|Publication number||US4226042 A|
|Application number||US 05/968,368|
|Publication date||Oct 7, 1980|
|Filing date||Dec 11, 1978|
|Priority date||Dec 11, 1978|
|Publication number||05968368, 968368, US 4226042 A, US 4226042A, US-A-4226042, US4226042 A, US4226042A|
|Inventors||James K. Gilbert|
|Original Assignee||Gilbert James K|
|Export Citation||BiBTeX, EndNote, RefMan|
|Patent Citations (16), Referenced by (16), Classifications (8)|
|External Links: USPTO, USPTO Assignment, Espacenet|
This invention relates in general to anchoring devices and in particular to animal trap stakes.
The setting of animal traps is as much an art as it is a science. A hunter or trapper must be aware of what natural signs and conditions suggest likely locations for positioning the traps depending upon the animals being sought. A trapper must also know how to conceal the traps and in this regard he must also be concerned with how to secure the trap at the desired location so that once an animal is caught, the animal will not be able to escape by dragging the trap away. Animal traps are typically provided with a chain which may be wrapped around a tree trunk or fallen limb and then secured to itself. Although such a method of securing the trap may present concealment concerns, this method is also unavailable when such trees or limbs are not present in the area where the trap is desired to be located.
In order to provide other securing means, animal trap stakes have been conceived. Such stakes are designed for insertion into the ground and include means to retain the animal trap chain. One aspect of importance in the design of such stakes is that the pull-out force necessary to remove the stake from the ground be greater than that force which the animal is able to exert. A further design aspect is that the trap chain must be free to move about the stake so that the animal is allowed a limited range of movement. If the chain becomes locked, such as by being wound around the stake, no freedom of movement would be permitted for the animal to pace and the animal could actually break or sever its own leg and thus free itself while fighting and twisting in order to regain some freedom of movement. The animal trap stake disclosed herein provides improvements as to these design aspects as well as other advantages as will be apparent from the description.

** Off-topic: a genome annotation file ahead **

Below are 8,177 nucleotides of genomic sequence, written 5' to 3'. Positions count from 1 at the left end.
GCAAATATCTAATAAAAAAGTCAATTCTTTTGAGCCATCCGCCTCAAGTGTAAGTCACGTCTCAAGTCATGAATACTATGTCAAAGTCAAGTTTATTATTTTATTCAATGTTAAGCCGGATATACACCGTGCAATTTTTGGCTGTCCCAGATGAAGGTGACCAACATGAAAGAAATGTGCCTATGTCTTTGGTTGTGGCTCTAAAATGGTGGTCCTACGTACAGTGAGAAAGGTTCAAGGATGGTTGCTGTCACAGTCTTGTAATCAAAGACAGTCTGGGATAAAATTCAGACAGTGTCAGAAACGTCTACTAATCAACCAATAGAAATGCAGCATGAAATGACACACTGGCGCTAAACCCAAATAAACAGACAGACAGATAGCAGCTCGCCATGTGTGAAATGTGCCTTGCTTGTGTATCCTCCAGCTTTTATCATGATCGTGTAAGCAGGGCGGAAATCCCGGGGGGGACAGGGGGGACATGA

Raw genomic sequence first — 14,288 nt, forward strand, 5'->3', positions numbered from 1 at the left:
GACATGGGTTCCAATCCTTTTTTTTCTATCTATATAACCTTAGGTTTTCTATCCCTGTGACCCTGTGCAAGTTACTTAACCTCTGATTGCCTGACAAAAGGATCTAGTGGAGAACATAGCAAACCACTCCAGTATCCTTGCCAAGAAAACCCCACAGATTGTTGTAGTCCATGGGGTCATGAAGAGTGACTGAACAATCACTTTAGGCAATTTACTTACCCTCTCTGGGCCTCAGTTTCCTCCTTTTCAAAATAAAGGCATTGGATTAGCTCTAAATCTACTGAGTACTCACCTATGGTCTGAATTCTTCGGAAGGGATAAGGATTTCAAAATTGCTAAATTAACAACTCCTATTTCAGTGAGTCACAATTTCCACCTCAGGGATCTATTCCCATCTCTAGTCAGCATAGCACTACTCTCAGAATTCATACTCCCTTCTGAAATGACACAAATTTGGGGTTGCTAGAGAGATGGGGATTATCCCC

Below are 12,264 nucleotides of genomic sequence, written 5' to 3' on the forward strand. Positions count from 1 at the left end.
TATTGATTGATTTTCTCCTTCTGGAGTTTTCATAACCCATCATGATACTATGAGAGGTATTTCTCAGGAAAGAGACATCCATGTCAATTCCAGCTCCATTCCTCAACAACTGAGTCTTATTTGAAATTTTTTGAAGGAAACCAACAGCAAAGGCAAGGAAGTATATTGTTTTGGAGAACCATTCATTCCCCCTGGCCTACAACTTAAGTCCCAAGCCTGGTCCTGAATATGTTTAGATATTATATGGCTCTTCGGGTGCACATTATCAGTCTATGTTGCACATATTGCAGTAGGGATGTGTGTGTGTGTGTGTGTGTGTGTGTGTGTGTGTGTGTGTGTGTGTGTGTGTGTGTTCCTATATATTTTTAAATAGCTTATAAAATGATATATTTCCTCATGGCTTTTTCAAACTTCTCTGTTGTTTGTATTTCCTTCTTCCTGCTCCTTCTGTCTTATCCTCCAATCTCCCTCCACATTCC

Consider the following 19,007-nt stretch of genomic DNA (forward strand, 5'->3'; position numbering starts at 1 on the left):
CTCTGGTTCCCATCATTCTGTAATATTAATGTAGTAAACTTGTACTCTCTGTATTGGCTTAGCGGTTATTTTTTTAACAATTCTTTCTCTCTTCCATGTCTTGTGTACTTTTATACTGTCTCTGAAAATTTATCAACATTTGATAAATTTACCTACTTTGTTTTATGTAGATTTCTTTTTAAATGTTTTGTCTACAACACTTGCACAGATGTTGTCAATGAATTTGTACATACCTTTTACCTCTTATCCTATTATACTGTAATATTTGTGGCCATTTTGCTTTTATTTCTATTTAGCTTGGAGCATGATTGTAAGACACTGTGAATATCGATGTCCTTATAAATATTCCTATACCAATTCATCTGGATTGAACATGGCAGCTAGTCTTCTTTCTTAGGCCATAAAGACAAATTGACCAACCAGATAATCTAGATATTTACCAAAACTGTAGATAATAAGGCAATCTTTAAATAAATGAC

An animal trap stake for anchoring an animal trap into the ground according to one embodiment of the present invention comprises a central shaft member for insertion into the ground, anchoring means disposed adjacent one end of the central shaft member for retaining the central shaft member in the ground after insertion, and a swivel member retained on the central shaft member and movable around as well as longitudinally along the length of the central shaft member, the swivel member having a chain-receiving protuberance for accepting and retaining an animal trap chain.
One object of the present invention is to provide an improved animal trap stake.
Related objects and advantages of the present invention will be apparent from the following description.
FIG. 1 is a front elevation view of an animal trap stake according to a typical embodiment of the present invention as attached to an animal trap and anchored into the ground.
FIG. 2 is a perspective view of the FIG. 1 animal trap stake.
FIG. 3 is a side elevation view of the FIG. 1 animal trap stake.
For the purposes of promoting an understanding of the principles of the invention, reference will now be made to the embodiment illustrated in the drawings and specific language will be used to describe the same. It will nevertheless be understood that no limitation of the scope of the invention is thereby intended, such alterations and further modifications in the illustrated device, and such further applications of the principles of the invention as illustrated therein being contemplated as would normally occur to one skilled in the art to which the invention relates.
Referring to FIG. 1, there is illustrated an animal trap stake 20 which is secured to an animal trap 21 by means of link chain 22. In order to securely anchor the animal trap 21 at the desired location, animal trap stake 20 is driven into the ground 23 such that only a small portion of the overall animal trap stake extends out from the ground.